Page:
A Cheat Sheet
by Erin Brown
One of the most important talents you can hone is your gift for
self-editing. Now, I shouldnít be giving away any secrets because
this is how I make my living, but I am willing to sacrifice for the
causeóthe greater good of the worldwide writing community.
Of course, the following suggestions are just the tip of the
iceberg, but these tips will at least give you a head start. The
first tip I have for you is to avoid and delete repetition. If
thereís any tip that I want to emphasize, that tip is that you want
to avoid repeating the same word or phrase in close proximity.
Another tip is to be aware of phrases that you overuse as a writer
and eliminate them. If you canít find the overused word in this tip,
you might not be a great candidate for self-editing. But if you
caught the repeated word in this tip, then the next step is to drag
out that thesaurus and work on fixing your own repetition.
When it comes to spelling and proofreading, my best advice is to
read your sentences backwards. The human brain, when reading
ďforward,Ē will automatically correct things that arenít, in fact,
correct. Itís how weíre wired. This is especially true if youíve
read your work a thousand times over. And spell check is not
something to totally depend on either. I canít bare it when people
rely on this technology, when in fact, the words their using are
wrong. Nothing about my previous sentence raised a red flag in spell
check, yet there are two glaring errors. Hence, the problem.
If your grammar is terrible, take a class, use a cheat sheet, get to
know The Chicago Manual of Style, or simply hire a
copyeditor. Itís incredibly difficult for an agent to take seriously
a manuscript riddled with errors, even if the story is amazing. So
at least get a handle on the basics to avoid embarrassing yourself
and your fourth grade English teacher. Quick test: Itís, its; their,
theyíre, there; your, youíre. Know the differences. This might seem
like a no-brainer, but I canít tell you how often I see each of
these words misused. Bottom lineóitís downright embarrassing for a
writer not to know simple English.
Content-wise, do you have enough description (too much?) for both
your characters and setting? Is your point of view consistent? Is
your story arc solid? Have you overwritten? Have you underwritten?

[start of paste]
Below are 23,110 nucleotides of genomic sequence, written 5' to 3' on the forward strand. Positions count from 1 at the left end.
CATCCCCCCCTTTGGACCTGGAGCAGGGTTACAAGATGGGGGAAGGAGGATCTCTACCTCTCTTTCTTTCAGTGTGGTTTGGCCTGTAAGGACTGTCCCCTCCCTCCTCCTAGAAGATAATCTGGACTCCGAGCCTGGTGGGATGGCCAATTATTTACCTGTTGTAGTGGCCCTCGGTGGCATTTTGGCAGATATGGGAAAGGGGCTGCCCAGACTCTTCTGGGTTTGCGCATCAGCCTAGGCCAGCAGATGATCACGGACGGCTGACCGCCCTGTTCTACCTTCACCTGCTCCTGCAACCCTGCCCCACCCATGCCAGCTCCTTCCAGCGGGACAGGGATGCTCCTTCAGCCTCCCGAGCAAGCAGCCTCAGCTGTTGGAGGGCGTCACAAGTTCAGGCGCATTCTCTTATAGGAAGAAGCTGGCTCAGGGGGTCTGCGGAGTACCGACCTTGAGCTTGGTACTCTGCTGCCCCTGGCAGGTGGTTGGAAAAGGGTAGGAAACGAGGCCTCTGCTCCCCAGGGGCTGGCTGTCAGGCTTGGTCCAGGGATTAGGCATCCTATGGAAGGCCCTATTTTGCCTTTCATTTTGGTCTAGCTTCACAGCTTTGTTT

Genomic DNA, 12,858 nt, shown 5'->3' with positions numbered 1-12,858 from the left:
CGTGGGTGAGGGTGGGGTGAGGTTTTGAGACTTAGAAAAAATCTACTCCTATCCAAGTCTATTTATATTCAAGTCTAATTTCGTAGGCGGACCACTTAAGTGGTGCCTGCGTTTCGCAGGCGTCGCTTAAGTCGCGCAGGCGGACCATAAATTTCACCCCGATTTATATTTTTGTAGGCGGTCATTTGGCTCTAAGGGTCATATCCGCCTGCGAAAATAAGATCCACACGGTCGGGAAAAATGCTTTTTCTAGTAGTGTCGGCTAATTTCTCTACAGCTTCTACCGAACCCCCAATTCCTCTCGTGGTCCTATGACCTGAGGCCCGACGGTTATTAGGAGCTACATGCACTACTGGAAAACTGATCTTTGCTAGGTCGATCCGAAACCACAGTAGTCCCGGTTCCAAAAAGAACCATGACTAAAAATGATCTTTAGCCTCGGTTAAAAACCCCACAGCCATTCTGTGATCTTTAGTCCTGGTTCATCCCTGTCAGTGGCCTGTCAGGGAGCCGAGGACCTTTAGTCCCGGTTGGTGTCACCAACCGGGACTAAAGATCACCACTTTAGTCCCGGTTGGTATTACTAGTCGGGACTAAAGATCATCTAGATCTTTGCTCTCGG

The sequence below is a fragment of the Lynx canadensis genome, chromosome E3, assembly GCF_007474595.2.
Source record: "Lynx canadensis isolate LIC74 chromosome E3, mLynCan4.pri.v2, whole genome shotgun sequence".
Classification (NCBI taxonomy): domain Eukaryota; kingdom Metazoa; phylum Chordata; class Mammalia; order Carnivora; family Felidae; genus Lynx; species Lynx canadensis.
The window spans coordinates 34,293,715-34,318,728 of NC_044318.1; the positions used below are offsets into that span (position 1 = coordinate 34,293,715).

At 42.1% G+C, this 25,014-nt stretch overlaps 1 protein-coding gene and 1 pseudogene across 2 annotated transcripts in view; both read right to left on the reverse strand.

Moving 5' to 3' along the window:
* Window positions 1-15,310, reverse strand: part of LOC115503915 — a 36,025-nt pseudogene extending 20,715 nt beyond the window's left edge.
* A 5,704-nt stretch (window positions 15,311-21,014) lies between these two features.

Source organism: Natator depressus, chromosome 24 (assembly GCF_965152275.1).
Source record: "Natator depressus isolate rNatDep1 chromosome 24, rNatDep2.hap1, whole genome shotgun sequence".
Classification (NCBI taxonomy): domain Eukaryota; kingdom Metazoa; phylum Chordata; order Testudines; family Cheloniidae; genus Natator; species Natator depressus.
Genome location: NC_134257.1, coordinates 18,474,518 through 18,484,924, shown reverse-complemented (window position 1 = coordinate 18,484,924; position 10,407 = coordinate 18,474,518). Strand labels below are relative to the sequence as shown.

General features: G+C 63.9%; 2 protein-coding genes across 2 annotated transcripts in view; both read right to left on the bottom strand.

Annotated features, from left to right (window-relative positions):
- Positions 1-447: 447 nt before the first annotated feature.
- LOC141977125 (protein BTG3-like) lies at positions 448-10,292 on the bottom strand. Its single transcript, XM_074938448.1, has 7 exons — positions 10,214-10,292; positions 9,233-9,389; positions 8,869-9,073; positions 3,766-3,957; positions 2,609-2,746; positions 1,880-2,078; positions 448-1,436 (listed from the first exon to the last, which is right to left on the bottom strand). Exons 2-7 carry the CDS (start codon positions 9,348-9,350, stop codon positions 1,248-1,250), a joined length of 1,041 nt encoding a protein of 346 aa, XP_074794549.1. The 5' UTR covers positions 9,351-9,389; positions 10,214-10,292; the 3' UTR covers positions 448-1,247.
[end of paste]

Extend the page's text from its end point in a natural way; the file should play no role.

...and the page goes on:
Do your characters have distinctive voices? Is your dialogue natural
or awkward and stilted (read it aloud)?
If you donít want to hire an editor, get feedback from a writing
group or a friend who is not worried about making you cry.
Seriously, itís pointless to let your spouse or kids or a friend
read your manuscript if theyíre just going to blow smoke up your
butt about how much they love everything about your work. That does
you no good. Itís better to hear what your story is lacking before
an agent tells you. Once youíve found someone you can trust to
Illustration by Jennifer Paros - Copyright 2010
hurt your feelings, then have them flag the pages where their mind
starts to wander. Have them write down questions in the margins if
they are confused or think the story is missing something. Tell them
to write down their thoughts as they read. You must be open
to getting ripped apartóthatís the only way you can improve your
manuscript before the professionals get hold of it. Of course, tell
your hand-selected editor to please limit the use of four letter
words while critiquing.
Letís talk length. These are guidelines based on years of experience
working in publishing houses. YA should be around 45,000 words.
Commercial fiction should be between 65-90,000 words. When you break
the 100,000-word barrier, you better be writing historical fiction,
the next Harry Potter, or piecing together the fall of the
Roman Empire. Literary fiction sometimes gets a pass for longer
lengths, but honestly, if you canít edit down to under 100,000
words, youíve got a problem. Paper costs money, more production
costs equal higher book prices for the consumer, which means fewer
books sold, which means the publishing house makes less money, which
means they donít want to buy your long-ass manuscript.
If, at the end of the writing process, you feel that every word of
your manuscript is perfect and that if an agent doesnít like it,
then they can go suck it, well, heck, thatís your prerogative. But a
simple once-over by a friend, self-editing, professional editing
(shameless plug), or even getting a local English student to
copyedit for a paltry sum is better than nothing. As I always say,
get your manuscript in the best shape possible before
submitting to agents.
Remember; you doesnít want to be the writer whoís first manuscript
paige is up on some agentsí walle because it was so riddeled with
errors that it becomes the office joke. And yes, that does happen.
Fear it and learn to self-edit (or have the sense to get someone
else to edit). As the great Dorothy Parker said, ďI can't write five
words but that I change seven.Ē
Erin Brown worked as an editor in New York City for
over eight years. She recently left Manhattan to start her own
freelance editorial business. To learn more about Erin, visit her
website at www.erinedits.com